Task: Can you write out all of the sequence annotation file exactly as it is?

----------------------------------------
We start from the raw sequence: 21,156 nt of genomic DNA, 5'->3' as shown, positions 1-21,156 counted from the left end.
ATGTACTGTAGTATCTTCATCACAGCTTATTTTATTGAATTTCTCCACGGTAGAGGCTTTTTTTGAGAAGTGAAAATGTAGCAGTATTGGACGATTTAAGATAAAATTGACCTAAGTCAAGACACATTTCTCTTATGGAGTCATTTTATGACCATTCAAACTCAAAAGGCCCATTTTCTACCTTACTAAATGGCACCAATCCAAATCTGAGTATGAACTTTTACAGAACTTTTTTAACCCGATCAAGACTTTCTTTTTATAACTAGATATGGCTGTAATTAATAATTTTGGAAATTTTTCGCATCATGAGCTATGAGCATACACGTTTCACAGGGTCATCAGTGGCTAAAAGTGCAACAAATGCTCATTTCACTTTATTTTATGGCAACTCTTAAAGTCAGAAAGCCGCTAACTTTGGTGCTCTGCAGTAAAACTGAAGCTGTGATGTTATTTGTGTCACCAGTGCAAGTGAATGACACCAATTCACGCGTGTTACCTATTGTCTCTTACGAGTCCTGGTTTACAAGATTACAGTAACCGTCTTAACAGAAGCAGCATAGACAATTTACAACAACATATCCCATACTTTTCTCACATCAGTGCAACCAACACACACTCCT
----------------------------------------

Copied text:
We start from the raw sequence: 21,156 nt of genomic DNA, 5'->3' as shown, positions 1-21,156 counted from the left end.
ATGTACTGTAGTATCTTCATCACAGCTTATTTTATTGAATTTCTCCACGGTAGAGGCTTTTTTTGAGAAGTGAAAATGTAGCAGTATTGGACGATTTAAGATAAAATTGACCTAAGTCAAGACACATTTCTCTTATGGAGTCATTTTATGACCATTCAAACTCAAAAGGCCCATTTTCTACCTTACTAAATGGCACCAATCCAAATCTGAGTATGAACTTTTACAGAACTTTTTTAACCCGATCAAGACTTTCTTTTTATAACTAGATATGGCTGTAATTAATAATTTTGGAAATTTTTCGCATCATGAGCTATGAGCATACACGTTTCACAGGGTCATCAGTGGCTAAAAGTGCAACAAATGCTCATTTCACTTTATTTTATGGCAACTCTTAAAGTCAGAAAGCCGCTAACTTTGGTGCTCTGCAGTAAAACTGAAGCTGTGATGTTATTTGTGTCACCAGTGCAAGTGAATGACACCAATTCACGCGTGTTACCTATTGTCTCTTACGAGTCCTGGTTTACAAGATTACAGTAACCGTCTTAACAGAAGCAGCATAGACAATTTACAACAACATATCCCATACTTTTCTCACATCAGTGCAACCAACACACACTCCT